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The Case Against Uniforms

How tennis influences fashion, and vice versa.

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1528
King Henry VIII builds a tennis court at Hampton Court Palace and commissions suits—most likely “tall stockings, short blist’red breeches,” as in Shakespeare’s Henry VIII—for the ensuing matches.

1867
The “croquet sandal,” featuring a laced canvas top with a rubber sole, makes its debut. The original sneaker offers players a solution to unsightly grass stains.


1886
Women dress in aristocratic style—ground-grazing skirts with voluminous bustles, corsets, high necklines, and floppy hats. The game is rechristened “pat ball” as women gingerly tap the ball over the net.


1919
Suzanne Lenglen wins Wimbledon in a knee-length dress with three-quarter sleeves and a widely imitated bandeau. (Women reportedly walk out, calling the display “shocking.”)


1920
Big Bill Tilden ushers in the golden age of tennis sporting a preppy array of cable knits and V-neck sweaters.

1927
René Lacoste earns the nickname “the Crocodile” after he makes a pre-match bet over a crocodile-skin suitcase. He later has a croc emblem embroidered onto his shirts and blazers.


1933
Helen Jacobs breaks out Bermuda shorts at Forest Hills. The Prince of Wales later weighs in: “They are ... quite the most practical costume for the game, and I don’t think the wearers lose anything in looks.”


1949
“Gorgeous” Gussy Moran scandalizes Wimbledon by revealing lace-trimmed panties beneath her skirt. Photographers lie flat on the ground in order to shoot her knickers.


1968
Arthur Ashe wins the first U.S. Open sporting an ahead-of-its-time hipster ensemble: short shorts and bookish black-rimmed glasses.

1970
Television viewers complain that they can’t tell the players apart in their all-white suits. For the first time, the U.S. Open permits pastel.

1974
While playing for the Philadelphia Freedoms, “Battle of the Sexes” champ Billie Jean King gives admirer Elton John a uniform. In turn, John writes “Philadelphia Freedom” for her.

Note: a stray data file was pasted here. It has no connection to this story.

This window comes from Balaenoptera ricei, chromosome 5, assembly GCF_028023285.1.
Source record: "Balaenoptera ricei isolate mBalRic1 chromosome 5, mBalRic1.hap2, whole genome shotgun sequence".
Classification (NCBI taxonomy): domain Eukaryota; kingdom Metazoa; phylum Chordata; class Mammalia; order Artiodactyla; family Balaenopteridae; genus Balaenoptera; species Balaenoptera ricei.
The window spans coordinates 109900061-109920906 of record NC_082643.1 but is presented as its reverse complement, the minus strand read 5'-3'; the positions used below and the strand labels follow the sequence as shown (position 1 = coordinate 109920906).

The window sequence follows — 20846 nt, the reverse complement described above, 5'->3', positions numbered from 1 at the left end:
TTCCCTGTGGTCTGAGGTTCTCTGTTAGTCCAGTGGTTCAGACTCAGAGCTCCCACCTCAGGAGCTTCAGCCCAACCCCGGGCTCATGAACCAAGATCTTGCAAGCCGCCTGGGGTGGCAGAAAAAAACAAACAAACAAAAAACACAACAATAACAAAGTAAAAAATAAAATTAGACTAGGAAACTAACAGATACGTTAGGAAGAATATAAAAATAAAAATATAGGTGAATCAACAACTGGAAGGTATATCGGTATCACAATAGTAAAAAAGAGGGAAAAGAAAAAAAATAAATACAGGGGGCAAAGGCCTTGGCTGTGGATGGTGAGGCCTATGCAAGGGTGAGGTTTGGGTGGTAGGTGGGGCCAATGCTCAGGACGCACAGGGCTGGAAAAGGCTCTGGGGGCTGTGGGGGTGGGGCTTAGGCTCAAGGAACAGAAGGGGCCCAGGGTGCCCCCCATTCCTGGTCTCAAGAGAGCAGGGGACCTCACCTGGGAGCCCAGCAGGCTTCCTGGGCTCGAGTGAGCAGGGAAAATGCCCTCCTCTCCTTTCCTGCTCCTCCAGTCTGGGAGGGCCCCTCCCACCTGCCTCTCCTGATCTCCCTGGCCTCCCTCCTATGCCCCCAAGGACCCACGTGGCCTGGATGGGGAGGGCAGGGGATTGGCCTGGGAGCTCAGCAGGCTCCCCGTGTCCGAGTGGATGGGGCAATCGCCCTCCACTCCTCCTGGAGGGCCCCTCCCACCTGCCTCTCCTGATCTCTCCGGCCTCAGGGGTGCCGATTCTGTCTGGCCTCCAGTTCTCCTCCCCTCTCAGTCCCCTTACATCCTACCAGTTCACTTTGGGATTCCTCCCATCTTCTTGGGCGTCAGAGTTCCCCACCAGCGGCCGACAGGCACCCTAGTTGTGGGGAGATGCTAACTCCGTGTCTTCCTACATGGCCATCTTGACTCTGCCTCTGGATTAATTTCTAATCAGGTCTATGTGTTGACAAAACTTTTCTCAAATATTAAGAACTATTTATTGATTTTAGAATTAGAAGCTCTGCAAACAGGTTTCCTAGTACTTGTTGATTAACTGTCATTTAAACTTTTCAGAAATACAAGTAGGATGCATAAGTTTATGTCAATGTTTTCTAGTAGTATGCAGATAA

1976
Sweatband-wearing Swedish heartthrob Björn Borg takes the first of five consecutive Wimbledons. Later, he founds a clothing line known for its boldly patterned underwear.


1981
An unusually festive John McEnroe wins his first Wimbledon singles title on the Fourth of July wearing a blue-and-white striped polo shirt, matching tube socks, and a red sweatband.


1985
Leggy blonde Anne White takes the court at Wimbledon in a curve-hugging white unitard, distracting her opponent, Pam Shriver. Though the attire satisfies requirements, officials request that she dress more traditionally the following day.

1987
Chris Evert halts play at the U.S. Open when she loses her diamond-studded wristlet on the court. Jewelers like Tiffany & Co. and Bulgari promptly create their own versions of the “tennis bracelet.”


1990
Andre Agassi plays the French Open in hot pink. The tournament’s director says he might institute a white-clothing rule. Agassi calls him a “bozo” and segues, briefly, into a lime-green phase.

1991
In a hotly anticipated moment, Agassi removes his warm-up suit at Wimbledon to reveal an all-white ensemble, with white Lycra shorts peeking out from under white denim; the crowd erupts in applause.


2002
U.S. Open champ Serena Williams plays in a shiny, skintight black bodysuit: the infamous “catsuit.”


2004
Bethanie Mattek arrives at the U.S. Open poured into a formfitting leopard-print ensemble. She loses, but continues to dress for future Opens as though attending a Halloween party.


2007
Maria Sharapova fails to defend her U.S. Open title despite wearing a Nike dress encrusted with 600 Swarovski crystals, inspired by the Manhattan skyline.


July 2008
The riveting athletic rivalry between Roger Federer and Rafael Nadal again spills into the fashion domain at Wimbledon.

August 2008
Ninety-fourth-ranked Vince Spadea qualifies for the U.S. Open. The charismatic amateur rapper (sample lyric: “playing singles, mixed, and dubs, slugging passing shots and mugs”) sells tees reading “Spadea Ain’t Afraid of Ya.”


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